Eyelash is the protagonist in Nabila Jamshed’s first fantasy novel, Wish Upon a Time: The Legendry Scimitar.
She is a fifteen-year-old who is described as having an “audacious eye for what was not meant to be seen” and as “the girl with a crazy sense of humor and a profound sense of peace.” Overall, she is a fairly likeable character.
We meet Eyelash as she is getting ready to attend a concert with her best friend, Iris. As she looks into the mirror she sees someone else’s reflection. Eyelash finds this odd, but after a while just assumes it was a hallucination and goes to the concert. At the concert, she is transported to a forest where she meets Dream, the girl whom Eyelash saw in the mirror. Dream tells her that she is in “Imagination,” a parallel universe to Eyelash’s world. Dream calls Eyelash’s world “Reality.”
Eyelash stays at Dream’s house while she waits for a notice from the government saying they will open up a portal for her to go home. While at Dream’s house, Eyelash and Dream get drawn into a war and fly off to retrieve a magical sword that could end the conflict. The story then focuses on a battle between good and evil.
There were a few things that bothered me while I was reading this book. The first was that, towards the beginning of the book, the author throws in strange creatures to alert us that this is a fantasy book. For example, we meet a unicorn that never reappears and doesn’t seem to have a purpose. It probably exists purely to tell us that this is a magical place, but it’s not necessary and ends up sounding cliché. Second, as petty as it sounds, Eyelash’s name really bothered me. It’s distracting and it seems to be a part of the “this-is-a-fantasy-book-so-everything-must-sound-fantastical” theme. Nabila Jamshed is trying to make her character seem interesting by having an interesting name, but she doesn’t need to as the character is interesting enough on her own. Also, the magical powers that Eyelash gains in “Imagination” are inconsistent throughout the book. Sometimes she is so powerful that she can blow up charmed locks, and other times she is too weak to defend her friend against a villain. Finally, the author is also quite wordy. Her descriptions are beautiful at times, but often so elaborate that it becomes hard to follow the plot.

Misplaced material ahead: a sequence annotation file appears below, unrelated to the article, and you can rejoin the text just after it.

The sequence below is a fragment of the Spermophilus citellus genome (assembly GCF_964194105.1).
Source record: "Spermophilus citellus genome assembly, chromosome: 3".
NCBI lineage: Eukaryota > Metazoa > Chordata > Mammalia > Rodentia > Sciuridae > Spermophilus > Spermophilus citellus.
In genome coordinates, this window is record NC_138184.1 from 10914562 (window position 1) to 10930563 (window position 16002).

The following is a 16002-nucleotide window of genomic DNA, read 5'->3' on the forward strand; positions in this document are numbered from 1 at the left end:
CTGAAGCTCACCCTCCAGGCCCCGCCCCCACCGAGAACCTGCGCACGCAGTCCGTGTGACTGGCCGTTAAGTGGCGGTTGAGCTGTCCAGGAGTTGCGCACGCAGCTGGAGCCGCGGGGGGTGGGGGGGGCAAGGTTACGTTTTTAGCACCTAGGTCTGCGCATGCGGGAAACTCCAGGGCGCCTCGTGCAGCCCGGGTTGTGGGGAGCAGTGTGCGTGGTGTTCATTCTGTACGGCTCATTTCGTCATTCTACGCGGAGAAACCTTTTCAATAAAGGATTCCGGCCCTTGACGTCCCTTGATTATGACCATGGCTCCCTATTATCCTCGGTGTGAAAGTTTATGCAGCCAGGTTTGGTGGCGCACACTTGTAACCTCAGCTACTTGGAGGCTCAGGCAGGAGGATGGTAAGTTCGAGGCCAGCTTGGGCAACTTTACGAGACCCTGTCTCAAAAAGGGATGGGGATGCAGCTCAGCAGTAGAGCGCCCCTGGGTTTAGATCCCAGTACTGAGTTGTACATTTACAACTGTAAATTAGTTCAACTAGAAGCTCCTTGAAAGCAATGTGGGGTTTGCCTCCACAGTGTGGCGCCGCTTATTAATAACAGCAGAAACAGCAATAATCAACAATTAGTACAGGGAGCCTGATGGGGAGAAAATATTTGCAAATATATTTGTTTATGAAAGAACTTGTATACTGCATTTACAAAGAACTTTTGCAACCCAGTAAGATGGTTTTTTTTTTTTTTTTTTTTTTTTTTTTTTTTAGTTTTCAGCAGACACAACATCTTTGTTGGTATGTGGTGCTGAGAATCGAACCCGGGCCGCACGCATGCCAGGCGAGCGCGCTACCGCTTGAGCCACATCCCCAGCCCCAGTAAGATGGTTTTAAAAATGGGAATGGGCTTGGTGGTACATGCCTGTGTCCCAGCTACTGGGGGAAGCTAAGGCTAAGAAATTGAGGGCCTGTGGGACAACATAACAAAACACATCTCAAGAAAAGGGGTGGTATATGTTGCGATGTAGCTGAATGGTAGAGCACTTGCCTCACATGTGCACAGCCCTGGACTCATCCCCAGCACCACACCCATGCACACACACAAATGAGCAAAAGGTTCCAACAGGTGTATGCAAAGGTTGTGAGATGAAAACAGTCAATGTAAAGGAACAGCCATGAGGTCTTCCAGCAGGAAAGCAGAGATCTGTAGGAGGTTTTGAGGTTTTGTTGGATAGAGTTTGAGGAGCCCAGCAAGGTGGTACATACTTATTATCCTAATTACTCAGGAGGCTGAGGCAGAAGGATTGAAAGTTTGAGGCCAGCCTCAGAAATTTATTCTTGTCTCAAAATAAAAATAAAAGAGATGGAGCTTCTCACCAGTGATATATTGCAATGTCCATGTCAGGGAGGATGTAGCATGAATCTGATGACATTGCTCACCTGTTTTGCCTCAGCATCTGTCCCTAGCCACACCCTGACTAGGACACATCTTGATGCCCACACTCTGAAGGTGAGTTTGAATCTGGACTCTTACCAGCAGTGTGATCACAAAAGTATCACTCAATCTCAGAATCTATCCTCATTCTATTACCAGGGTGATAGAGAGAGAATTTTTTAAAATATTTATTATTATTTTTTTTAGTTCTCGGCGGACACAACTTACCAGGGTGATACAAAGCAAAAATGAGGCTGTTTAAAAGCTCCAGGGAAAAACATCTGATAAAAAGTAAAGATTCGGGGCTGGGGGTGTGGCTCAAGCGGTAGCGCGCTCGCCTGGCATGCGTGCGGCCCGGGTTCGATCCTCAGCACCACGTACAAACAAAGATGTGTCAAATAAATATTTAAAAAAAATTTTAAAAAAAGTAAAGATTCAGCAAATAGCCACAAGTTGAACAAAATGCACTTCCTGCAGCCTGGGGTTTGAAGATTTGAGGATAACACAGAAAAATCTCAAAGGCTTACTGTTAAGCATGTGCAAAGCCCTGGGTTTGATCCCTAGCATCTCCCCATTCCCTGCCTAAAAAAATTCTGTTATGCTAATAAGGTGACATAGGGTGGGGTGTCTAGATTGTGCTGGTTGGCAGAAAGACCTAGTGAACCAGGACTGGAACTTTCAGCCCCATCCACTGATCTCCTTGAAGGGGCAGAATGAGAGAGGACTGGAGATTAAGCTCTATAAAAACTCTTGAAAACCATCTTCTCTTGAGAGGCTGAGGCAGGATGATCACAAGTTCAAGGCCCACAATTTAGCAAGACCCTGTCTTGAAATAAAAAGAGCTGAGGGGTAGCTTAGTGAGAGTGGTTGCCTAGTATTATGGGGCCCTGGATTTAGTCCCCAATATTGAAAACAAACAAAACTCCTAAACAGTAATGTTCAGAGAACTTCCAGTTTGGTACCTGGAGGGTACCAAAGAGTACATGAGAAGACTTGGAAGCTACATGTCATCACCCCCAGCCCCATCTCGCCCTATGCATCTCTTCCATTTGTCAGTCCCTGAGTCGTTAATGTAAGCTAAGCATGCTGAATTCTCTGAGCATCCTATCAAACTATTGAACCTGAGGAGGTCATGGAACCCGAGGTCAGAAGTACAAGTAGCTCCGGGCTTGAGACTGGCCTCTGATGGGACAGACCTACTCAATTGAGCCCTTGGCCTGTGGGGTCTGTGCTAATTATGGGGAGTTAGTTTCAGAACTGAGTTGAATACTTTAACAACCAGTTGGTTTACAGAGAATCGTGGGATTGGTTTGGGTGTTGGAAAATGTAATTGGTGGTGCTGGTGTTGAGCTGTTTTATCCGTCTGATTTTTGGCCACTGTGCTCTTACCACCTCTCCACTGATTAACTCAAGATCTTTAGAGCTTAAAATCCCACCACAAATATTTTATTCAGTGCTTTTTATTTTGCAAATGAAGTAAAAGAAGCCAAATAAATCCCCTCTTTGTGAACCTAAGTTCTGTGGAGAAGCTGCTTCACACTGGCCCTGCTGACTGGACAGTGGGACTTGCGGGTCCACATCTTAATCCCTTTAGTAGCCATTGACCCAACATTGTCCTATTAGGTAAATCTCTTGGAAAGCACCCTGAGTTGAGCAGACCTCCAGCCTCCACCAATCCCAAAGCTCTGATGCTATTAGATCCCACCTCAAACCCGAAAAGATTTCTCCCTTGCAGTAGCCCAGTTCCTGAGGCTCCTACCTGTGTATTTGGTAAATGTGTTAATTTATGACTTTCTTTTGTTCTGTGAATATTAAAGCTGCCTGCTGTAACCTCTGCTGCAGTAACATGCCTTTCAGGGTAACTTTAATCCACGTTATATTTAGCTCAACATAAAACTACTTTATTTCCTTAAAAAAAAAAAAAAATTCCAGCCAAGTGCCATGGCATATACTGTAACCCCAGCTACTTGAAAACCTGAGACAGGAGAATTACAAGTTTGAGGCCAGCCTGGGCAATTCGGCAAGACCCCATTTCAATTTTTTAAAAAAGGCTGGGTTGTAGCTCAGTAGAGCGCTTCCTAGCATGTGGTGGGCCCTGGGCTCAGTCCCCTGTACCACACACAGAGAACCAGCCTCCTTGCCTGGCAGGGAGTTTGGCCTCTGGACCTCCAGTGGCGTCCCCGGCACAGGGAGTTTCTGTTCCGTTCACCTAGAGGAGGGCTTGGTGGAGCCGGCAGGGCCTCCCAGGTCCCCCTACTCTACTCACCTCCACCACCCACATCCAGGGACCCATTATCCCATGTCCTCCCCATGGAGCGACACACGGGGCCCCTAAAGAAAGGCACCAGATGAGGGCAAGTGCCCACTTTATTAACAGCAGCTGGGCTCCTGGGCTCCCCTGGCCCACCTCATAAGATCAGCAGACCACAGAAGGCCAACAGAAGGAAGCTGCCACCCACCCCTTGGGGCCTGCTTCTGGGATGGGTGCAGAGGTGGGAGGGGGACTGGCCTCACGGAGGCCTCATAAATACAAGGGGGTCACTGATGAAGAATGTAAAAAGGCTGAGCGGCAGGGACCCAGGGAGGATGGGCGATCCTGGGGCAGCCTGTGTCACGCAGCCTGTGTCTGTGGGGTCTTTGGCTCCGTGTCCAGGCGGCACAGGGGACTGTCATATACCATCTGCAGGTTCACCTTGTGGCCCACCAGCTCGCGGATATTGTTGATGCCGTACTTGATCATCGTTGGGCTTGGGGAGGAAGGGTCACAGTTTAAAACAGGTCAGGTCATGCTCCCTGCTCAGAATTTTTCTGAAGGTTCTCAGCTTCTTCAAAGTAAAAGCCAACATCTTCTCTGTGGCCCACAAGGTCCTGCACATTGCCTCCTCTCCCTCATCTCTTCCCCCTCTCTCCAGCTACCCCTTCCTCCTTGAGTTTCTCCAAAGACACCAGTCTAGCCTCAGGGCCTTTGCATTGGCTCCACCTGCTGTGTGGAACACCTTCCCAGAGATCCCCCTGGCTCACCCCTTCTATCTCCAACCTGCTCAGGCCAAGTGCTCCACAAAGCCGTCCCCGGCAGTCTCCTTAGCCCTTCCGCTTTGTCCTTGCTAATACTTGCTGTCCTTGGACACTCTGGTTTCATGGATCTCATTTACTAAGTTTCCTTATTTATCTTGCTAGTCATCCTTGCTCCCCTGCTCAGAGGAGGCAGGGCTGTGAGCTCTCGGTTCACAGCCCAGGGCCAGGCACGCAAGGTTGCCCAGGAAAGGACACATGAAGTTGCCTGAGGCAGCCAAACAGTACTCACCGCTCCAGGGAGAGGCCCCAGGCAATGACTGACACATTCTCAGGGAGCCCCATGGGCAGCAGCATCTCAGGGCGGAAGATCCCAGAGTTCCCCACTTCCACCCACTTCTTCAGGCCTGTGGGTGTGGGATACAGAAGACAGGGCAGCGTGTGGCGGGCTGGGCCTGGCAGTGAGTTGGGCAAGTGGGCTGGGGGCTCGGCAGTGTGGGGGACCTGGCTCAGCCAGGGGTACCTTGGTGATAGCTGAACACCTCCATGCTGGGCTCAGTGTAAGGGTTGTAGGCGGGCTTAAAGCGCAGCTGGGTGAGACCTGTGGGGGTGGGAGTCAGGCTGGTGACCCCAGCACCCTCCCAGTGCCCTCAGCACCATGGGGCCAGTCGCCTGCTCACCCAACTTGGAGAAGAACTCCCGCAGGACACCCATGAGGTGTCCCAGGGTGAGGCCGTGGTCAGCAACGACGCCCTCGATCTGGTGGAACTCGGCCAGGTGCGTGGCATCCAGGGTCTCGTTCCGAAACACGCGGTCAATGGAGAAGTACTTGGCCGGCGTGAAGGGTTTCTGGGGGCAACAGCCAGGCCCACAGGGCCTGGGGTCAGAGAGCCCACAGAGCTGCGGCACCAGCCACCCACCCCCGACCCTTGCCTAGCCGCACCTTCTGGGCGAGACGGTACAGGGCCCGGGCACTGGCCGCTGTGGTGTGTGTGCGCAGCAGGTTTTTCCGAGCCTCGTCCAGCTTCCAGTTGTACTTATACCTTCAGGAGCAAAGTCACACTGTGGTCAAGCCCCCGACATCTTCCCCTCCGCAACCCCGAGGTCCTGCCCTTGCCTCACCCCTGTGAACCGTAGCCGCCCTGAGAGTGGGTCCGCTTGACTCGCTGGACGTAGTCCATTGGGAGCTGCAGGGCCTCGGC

On a more positive note, I really enjoyed the little sub-plots that the author creates. They aren’t forced into the story line, but enhance the story and help us understand what drives and motivates her characters.
Overall, Nabila Jamshed creates a very beautiful world, with characters that have interesting and unique life stories. The problem is not her story, but the nature of the genre. I feel like I have heard of a lot of “regular person gets sent to magical world” stories and hers just isn’t anything especially creative. So although her writing is beautiful, I don’t think she brings anything new to the genre. To be fair, I don’t like fantasy books very much, but I did enjoy getting inside her characters. So if you’re into fantasy stories, this book may be for you — the strange, funny characters and clever, magical world are engaging. However, for those of you who don’t love the genre, I don’t recommend it.
Sofiy Inck lives in Brooklyn, NY with her family. She enjoys playing the piano and writing.
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